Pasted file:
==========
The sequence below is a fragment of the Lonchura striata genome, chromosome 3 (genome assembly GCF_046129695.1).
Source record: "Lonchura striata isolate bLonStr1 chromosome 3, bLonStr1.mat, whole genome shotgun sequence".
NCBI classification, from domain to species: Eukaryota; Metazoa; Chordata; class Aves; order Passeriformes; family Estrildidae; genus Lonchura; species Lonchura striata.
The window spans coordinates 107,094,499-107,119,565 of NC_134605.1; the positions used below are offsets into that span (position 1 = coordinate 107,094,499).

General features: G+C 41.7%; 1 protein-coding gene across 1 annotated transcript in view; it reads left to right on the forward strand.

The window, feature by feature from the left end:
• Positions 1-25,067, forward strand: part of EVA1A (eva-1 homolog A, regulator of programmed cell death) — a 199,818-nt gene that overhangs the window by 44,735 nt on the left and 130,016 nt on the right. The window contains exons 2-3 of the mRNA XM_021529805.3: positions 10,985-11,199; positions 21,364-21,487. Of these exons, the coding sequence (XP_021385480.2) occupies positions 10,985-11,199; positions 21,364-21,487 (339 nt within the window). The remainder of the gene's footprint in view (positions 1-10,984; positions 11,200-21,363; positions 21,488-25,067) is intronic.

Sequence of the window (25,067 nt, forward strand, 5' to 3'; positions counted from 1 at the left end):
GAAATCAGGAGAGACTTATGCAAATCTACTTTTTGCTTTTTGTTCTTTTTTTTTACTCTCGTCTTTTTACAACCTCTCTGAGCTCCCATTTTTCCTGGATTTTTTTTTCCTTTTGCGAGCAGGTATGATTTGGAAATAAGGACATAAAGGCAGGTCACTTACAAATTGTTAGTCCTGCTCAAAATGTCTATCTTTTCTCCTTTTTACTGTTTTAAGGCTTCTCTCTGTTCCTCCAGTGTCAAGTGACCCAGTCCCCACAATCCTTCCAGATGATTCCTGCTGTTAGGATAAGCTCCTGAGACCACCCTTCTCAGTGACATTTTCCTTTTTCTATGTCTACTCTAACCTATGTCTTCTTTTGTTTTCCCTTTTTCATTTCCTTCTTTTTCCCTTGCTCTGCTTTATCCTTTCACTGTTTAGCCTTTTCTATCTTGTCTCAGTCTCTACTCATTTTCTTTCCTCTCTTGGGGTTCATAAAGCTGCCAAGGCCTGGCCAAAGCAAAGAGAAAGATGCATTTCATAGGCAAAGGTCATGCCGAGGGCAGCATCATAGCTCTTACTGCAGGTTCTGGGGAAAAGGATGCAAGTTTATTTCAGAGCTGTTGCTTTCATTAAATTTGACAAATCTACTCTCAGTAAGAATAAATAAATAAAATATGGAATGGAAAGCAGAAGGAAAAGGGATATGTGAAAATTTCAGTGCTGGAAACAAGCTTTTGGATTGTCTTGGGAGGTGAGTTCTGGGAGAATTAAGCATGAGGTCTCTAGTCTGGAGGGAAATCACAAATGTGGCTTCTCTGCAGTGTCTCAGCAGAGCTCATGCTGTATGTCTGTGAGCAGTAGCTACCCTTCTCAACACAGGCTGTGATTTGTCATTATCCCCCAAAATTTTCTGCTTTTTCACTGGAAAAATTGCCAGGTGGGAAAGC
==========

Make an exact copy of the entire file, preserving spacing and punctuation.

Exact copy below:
The sequence below is a fragment of the Lonchura striata genome, chromosome 3 (genome assembly GCF_046129695.1).
Source record: "Lonchura striata isolate bLonStr1 chromosome 3, bLonStr1.mat, whole genome shotgun sequence".
NCBI classification, from domain to species: Eukaryota; Metazoa; Chordata; class Aves; order Passeriformes; family Estrildidae; genus Lonchura; species Lonchura striata.
The window spans coordinates 107,094,499-107,119,565 of NC_134605.1; the positions used below are offsets into that span (position 1 = coordinate 107,094,499).

General features: G+C 41.7%; 1 protein-coding gene across 1 annotated transcript in view; it reads left to right on the forward strand.

The window, feature by feature from the left end:
• Positions 1-25,067, forward strand: part of EVA1A (eva-1 homolog A, regulator of programmed cell death) — a 199,818-nt gene that overhangs the window by 44,735 nt on the left and 130,016 nt on the right. The window contains exons 2-3 of the mRNA XM_021529805.3: positions 10,985-11,199; positions 21,364-21,487. Of these exons, the coding sequence (XP_021385480.2) occupies positions 10,985-11,199; positions 21,364-21,487 (339 nt within the window). The remainder of the gene's footprint in view (positions 1-10,984; positions 11,200-21,363; positions 21,488-25,067) is intronic.

Sequence of the window (25,067 nt, forward strand, 5' to 3'; positions counted from 1 at the left end):
GAAATCAGGAGAGACTTATGCAAATCTACTTTTTGCTTTTTGTTCTTTTTTTTTACTCTCGTCTTTTTACAACCTCTCTGAGCTCCCATTTTTCCTGGATTTTTTTTTCCTTTTGCGAGCAGGTATGATTTGGAAATAAGGACATAAAGGCAGGTCACTTACAAATTGTTAGTCCTGCTCAAAATGTCTATCTTTTCTCCTTTTTACTGTTTTAAGGCTTCTCTCTGTTCCTCCAGTGTCAAGTGACCCAGTCCCCACAATCCTTCCAGATGATTCCTGCTGTTAGGATAAGCTCCTGAGACCACCCTTCTCAGTGACATTTTCCTTTTTCTATGTCTACTCTAACCTATGTCTTCTTTTGTTTTCCCTTTTTCATTTCCTTCTTTTTCCCTTGCTCTGCTTTATCCTTTCACTGTTTAGCCTTTTCTATCTTGTCTCAGTCTCTACTCATTTTCTTTCCTCTCTTGGGGTTCATAAAGCTGCCAAGGCCTGGCCAAAGCAAAGAGAAAGATGCATTTCATAGGCAAAGGTCATGCCGAGGGCAGCATCATAGCTCTTACTGCAGGTTCTGGGGAAAAGGATGCAAGTTTATTTCAGAGCTGTTGCTTTCATTAAATTTGACAAATCTACTCTCAGTAAGAATAAATAAATAAAATATGGAATGGAAAGCAGAAGGAAAAGGGATATGTGAAAATTTCAGTGCTGGAAACAAGCTTTTGGATTGTCTTGGGAGGTGAGTTCTGGGAGAATTAAGCATGAGGTCTCTAGTCTGGAGGGAAATCACAAATGTGGCTTCTCTGCAGTGTCTCAGCAGAGCTCATGCTGTATGTCTGTGAGCAGTAGCTACCCTTCTCAACACAGGCTGTGATTTGTCATTATCCCCCAAAATTTTCTGCTTTTTCACTGGAAAAATTGCCAGGTGGGAAAGC